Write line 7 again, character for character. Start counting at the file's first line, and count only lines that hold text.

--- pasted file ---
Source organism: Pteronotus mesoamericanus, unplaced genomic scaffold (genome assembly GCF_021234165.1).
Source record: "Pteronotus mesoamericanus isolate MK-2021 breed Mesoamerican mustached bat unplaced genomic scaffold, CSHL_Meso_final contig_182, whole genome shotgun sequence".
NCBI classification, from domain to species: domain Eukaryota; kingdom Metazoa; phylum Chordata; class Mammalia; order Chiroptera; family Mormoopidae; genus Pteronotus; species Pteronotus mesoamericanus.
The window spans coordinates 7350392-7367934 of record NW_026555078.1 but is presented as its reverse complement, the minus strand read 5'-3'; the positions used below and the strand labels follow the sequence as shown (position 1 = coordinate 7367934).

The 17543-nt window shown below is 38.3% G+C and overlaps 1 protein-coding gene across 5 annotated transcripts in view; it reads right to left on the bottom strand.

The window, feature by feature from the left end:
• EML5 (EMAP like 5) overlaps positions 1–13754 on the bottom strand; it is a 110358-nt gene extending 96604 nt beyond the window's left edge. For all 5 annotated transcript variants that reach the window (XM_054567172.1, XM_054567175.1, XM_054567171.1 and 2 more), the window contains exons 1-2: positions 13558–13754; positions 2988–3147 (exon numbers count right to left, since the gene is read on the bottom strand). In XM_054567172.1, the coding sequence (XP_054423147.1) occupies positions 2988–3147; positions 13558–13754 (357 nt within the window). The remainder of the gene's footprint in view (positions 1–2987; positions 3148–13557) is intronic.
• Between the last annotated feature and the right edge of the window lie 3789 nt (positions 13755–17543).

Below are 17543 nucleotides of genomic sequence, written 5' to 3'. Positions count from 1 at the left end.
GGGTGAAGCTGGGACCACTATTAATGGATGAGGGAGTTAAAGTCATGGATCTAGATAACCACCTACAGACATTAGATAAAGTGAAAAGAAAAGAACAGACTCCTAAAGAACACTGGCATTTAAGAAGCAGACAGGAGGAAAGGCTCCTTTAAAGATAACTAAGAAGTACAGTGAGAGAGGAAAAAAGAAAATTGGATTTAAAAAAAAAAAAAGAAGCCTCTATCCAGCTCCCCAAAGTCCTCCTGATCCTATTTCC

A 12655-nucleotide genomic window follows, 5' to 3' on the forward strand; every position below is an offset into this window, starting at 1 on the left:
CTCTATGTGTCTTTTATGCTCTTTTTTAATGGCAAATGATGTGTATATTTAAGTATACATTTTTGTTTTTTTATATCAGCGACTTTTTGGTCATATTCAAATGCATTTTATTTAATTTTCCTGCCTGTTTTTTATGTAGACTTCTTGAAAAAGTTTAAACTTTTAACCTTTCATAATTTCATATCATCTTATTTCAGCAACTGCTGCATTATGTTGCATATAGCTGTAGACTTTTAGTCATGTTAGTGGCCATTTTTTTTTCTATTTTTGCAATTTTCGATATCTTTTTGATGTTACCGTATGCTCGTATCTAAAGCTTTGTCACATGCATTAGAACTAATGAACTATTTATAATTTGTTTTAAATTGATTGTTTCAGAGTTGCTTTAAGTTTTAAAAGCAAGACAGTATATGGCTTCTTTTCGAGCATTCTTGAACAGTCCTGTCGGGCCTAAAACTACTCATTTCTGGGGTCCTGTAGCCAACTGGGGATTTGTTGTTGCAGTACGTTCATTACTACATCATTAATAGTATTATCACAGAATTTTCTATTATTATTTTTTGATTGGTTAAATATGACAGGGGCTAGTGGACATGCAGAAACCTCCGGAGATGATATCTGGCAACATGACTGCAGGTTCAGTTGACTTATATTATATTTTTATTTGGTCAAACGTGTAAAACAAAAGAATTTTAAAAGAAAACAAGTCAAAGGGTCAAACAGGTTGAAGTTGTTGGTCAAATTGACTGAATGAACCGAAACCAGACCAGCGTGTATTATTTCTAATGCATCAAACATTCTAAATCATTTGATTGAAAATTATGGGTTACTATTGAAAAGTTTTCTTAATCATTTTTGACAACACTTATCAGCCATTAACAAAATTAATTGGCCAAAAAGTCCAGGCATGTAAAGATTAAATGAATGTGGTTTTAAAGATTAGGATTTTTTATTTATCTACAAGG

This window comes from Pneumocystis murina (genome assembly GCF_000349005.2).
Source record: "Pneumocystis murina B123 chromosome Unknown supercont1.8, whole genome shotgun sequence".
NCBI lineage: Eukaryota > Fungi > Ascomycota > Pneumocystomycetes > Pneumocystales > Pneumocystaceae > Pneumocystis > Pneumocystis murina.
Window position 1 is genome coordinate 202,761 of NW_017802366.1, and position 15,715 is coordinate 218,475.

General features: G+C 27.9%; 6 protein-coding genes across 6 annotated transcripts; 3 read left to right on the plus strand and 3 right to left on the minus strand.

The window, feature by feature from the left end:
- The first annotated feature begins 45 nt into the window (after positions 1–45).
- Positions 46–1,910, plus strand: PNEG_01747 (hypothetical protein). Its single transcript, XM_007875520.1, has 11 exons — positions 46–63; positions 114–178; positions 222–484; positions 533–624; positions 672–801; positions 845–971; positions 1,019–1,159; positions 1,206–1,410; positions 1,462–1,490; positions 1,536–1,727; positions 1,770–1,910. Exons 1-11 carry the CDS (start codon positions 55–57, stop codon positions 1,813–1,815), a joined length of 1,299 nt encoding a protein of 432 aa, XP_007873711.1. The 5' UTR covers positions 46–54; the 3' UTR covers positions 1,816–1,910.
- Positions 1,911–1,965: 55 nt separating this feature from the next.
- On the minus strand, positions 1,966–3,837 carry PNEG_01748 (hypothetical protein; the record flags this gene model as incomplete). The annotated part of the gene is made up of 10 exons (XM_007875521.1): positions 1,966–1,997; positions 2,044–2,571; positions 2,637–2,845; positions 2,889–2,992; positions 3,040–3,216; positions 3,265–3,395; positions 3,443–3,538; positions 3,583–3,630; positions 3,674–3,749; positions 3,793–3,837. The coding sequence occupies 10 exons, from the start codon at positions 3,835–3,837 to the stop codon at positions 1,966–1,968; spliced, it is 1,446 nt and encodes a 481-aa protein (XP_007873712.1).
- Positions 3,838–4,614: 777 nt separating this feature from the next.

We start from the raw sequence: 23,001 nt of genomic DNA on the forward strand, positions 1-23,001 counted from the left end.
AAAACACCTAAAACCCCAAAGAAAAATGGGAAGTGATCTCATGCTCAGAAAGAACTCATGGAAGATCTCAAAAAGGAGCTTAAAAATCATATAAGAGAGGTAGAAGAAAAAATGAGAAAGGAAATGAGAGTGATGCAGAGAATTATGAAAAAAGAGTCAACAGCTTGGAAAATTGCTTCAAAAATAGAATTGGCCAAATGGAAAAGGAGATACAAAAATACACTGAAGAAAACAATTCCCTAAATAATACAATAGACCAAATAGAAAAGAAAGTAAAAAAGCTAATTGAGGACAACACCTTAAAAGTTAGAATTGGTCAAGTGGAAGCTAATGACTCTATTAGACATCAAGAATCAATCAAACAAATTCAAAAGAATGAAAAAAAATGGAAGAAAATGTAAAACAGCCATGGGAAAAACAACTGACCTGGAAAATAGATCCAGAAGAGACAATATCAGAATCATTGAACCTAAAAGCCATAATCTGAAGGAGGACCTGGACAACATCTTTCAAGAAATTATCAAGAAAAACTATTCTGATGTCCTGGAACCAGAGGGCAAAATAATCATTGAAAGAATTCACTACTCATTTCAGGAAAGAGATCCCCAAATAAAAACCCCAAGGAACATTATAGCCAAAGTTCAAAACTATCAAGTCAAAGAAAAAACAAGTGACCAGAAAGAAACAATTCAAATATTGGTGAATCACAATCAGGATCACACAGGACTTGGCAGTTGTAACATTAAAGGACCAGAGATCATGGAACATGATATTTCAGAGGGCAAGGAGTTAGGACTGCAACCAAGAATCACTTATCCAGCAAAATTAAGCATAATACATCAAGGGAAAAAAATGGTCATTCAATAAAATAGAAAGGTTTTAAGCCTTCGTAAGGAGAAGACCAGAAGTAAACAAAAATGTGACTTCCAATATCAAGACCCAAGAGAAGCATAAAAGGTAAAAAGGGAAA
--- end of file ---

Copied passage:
• EML5 (EMAP like 5) overlaps positions 1–13754 on the bottom strand; it is a 110358-nt gene extending 96604 nt beyond the window's left edge. For all 5 annotated transcript variants that reach the window (XM_054567172.1, XM_054567175.1, XM_054567171.1 and 2 more), the window contains exons 1-2: positions 13558–13754; positions 2988–3147 (exon numbers count right to left, since the gene is read on the bottom strand). In XM_054567172.1, the coding sequence (XP_054423147.1) occupies positions 2988–3147; positions 13558–13754 (357 nt within the window). The remainder of the gene's footprint in view (positions 1–2987; positions 3148–13557) is intronic.